I have a flare fireplace also and we are planning on having it recess back like you mentioned in your comment. here is a link to the 3rd pic https://pin.it/2yGQRo4

  • Pam
    4 months ago

    Cyndi, I think you should stick around if for no reason other than Houzz is a great place to get inspiration. I too am shocked at some of the responses to your simple request for ideas. I was actually shaking my head and laughing in between being stunned with the “you had no right to buy that house idiot! Why didn’t you buy a house that was 100% exactly the way you wanted it in the first place! Tsk tsk!” You’d think a whole application devoted mainly to houses (the name of the site is HOUZZ people) that some of these people would know the #1 rule in real estate. LOCATION, location, location. Any decorating/real estate magazine or TV show illustrates the concept of buying for the location, view, school district, close to work and then the owner proceeds to tear down the whole house or do renovations to get the home of their dreams. Telling you that you were wrong to buy your house because gasp you don’t like some of the features and are therefore proceeding with steps to fix the things you don’t like, should result in automatic deletion of “PRO” status and outright expulsion from this RENOVATING/DECORATING application. And yes, I’m only partly kidding. Its jaw dropping that people are giving you hell for buying a home and wanting to change some things. Have fun with the Reno. You’re home will be even better once you’re done. Cheers!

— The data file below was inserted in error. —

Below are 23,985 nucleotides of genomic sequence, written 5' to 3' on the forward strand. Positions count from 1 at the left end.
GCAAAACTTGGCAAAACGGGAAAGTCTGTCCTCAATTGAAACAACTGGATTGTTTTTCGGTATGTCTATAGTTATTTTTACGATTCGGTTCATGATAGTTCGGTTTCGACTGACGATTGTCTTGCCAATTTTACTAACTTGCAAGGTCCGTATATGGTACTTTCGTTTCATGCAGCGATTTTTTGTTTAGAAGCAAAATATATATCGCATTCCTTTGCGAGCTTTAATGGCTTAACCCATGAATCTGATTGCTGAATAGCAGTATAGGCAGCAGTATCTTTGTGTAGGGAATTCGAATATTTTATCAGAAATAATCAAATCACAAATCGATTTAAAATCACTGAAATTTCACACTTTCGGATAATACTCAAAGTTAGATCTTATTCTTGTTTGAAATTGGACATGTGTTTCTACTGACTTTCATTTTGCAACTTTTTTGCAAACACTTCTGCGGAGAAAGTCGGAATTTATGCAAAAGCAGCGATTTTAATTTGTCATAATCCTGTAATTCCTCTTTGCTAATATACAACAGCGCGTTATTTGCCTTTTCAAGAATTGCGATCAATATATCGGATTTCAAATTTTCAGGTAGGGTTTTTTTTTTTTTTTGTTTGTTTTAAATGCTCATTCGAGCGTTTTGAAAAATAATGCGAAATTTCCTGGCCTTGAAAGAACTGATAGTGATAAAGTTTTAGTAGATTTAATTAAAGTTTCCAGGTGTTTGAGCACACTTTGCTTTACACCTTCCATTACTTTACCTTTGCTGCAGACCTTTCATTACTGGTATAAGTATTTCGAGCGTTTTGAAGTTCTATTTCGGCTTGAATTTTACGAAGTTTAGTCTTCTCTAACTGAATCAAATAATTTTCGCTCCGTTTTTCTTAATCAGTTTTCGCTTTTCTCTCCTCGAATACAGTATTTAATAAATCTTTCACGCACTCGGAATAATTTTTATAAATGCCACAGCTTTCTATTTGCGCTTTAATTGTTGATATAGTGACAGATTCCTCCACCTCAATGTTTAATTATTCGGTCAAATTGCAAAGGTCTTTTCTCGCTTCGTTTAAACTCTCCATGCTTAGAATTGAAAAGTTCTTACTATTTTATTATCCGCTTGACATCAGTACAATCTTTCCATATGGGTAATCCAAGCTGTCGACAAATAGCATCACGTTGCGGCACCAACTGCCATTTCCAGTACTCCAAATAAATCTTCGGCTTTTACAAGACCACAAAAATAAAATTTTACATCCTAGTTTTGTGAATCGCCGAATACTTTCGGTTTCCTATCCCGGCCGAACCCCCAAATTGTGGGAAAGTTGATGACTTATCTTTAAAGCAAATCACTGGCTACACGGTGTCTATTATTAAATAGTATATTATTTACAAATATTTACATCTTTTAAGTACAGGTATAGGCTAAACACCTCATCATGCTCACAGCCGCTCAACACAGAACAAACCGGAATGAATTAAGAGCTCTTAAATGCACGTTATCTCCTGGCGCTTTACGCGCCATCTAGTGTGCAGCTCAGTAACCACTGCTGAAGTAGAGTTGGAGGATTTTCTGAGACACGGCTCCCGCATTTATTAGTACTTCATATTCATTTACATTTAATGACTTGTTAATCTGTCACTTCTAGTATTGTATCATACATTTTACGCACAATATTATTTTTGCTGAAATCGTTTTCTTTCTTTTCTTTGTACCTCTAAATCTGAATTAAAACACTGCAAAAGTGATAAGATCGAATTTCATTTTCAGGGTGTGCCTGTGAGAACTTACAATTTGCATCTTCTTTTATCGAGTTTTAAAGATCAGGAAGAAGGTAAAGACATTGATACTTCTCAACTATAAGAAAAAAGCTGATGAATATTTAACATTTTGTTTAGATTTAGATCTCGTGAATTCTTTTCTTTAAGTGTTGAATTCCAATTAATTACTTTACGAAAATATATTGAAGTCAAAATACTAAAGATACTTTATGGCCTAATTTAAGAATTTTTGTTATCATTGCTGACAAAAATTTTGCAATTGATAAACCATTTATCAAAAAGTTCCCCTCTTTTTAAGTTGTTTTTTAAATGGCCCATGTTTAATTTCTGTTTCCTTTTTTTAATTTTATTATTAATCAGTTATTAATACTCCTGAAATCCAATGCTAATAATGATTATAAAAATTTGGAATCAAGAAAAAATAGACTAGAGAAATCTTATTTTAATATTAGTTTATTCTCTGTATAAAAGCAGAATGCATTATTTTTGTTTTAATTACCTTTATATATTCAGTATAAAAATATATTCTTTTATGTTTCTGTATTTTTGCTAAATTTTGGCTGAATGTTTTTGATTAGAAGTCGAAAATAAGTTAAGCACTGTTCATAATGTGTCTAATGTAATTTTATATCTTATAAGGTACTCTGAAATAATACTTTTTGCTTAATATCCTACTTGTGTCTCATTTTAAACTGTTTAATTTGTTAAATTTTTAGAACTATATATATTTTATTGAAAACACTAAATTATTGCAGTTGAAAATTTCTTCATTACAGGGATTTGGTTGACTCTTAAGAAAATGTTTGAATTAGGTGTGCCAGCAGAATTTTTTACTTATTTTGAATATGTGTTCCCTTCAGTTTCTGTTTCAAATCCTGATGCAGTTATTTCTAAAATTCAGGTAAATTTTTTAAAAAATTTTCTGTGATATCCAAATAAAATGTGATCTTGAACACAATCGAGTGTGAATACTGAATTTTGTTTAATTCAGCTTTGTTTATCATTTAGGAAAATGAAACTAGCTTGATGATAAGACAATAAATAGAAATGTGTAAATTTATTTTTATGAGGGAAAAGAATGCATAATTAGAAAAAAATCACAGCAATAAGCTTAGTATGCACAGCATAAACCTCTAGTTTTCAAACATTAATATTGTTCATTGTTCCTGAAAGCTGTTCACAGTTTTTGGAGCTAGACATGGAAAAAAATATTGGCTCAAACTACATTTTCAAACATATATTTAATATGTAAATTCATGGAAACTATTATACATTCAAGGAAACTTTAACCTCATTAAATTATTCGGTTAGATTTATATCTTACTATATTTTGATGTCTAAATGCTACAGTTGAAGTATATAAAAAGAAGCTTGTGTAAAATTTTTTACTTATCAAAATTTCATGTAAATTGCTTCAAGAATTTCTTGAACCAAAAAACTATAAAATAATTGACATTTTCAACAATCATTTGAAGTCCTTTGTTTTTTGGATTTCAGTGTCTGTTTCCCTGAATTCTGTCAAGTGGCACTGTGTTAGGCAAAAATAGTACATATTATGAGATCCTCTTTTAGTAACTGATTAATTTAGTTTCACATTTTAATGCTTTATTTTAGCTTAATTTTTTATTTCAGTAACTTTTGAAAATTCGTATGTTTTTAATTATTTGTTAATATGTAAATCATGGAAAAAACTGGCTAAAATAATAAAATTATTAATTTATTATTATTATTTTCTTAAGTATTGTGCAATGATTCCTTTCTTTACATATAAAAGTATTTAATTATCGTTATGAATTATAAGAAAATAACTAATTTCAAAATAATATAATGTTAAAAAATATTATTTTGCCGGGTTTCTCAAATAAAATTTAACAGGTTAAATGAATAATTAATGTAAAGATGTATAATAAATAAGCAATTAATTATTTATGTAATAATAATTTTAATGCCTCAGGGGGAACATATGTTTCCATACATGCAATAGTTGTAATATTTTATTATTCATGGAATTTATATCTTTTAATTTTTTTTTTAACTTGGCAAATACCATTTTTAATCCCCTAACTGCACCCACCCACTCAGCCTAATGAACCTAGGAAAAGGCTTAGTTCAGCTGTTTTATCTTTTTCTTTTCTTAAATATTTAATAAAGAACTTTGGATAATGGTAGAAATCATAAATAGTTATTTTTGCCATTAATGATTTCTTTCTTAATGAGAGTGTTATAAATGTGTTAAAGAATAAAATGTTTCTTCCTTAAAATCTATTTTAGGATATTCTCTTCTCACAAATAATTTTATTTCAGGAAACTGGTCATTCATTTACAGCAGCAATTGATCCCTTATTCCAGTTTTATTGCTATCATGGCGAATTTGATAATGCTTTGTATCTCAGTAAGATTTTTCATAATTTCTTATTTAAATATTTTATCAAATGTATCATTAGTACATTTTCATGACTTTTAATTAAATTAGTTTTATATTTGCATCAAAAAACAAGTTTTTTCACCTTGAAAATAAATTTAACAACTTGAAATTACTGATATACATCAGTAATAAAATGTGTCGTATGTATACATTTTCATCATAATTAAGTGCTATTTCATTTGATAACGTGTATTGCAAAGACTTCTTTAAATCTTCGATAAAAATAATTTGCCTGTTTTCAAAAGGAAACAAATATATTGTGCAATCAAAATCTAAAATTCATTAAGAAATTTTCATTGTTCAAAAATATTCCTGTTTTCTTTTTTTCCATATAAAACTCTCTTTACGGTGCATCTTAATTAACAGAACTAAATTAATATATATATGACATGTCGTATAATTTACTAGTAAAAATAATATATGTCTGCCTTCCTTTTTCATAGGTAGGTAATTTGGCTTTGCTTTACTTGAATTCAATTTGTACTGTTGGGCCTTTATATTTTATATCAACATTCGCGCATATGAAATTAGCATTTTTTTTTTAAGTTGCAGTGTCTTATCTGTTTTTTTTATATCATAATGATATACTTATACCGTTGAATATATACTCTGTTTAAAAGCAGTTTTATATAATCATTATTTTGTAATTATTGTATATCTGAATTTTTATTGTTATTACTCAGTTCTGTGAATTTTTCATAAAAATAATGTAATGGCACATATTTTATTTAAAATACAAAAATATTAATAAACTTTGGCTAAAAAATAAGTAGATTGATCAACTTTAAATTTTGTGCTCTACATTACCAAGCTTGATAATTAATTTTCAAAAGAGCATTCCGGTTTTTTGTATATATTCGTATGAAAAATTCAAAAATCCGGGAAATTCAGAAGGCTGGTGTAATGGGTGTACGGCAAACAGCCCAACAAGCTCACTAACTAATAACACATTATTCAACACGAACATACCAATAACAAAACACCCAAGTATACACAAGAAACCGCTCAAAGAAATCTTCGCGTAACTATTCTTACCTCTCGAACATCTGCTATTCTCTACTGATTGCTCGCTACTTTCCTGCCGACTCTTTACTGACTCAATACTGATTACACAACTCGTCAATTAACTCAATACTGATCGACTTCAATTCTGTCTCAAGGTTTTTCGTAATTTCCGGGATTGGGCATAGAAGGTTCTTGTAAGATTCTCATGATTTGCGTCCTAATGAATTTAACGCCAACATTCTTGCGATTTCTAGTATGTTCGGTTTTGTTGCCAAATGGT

• PRO
    Kelly Starr - Rooms With A View
    last month

    Several years ago I asked a question about paint color and Patricia chimed in and told me that something I had hanging on my wall was outdated and ugly.... I don’t remember her exact words but she was really rude and it didn’t have anything to do with my question at all... then I looked at her profile and her stuff is, in my opinion, hideous!!!! So don’t let her bother you. I stumbled on this because I am in a similar situation with a flat fireplace and was looking for advice... thanks Patricia for the expert advice on how to help a flat fireplace 🙄 did you ever figure it out????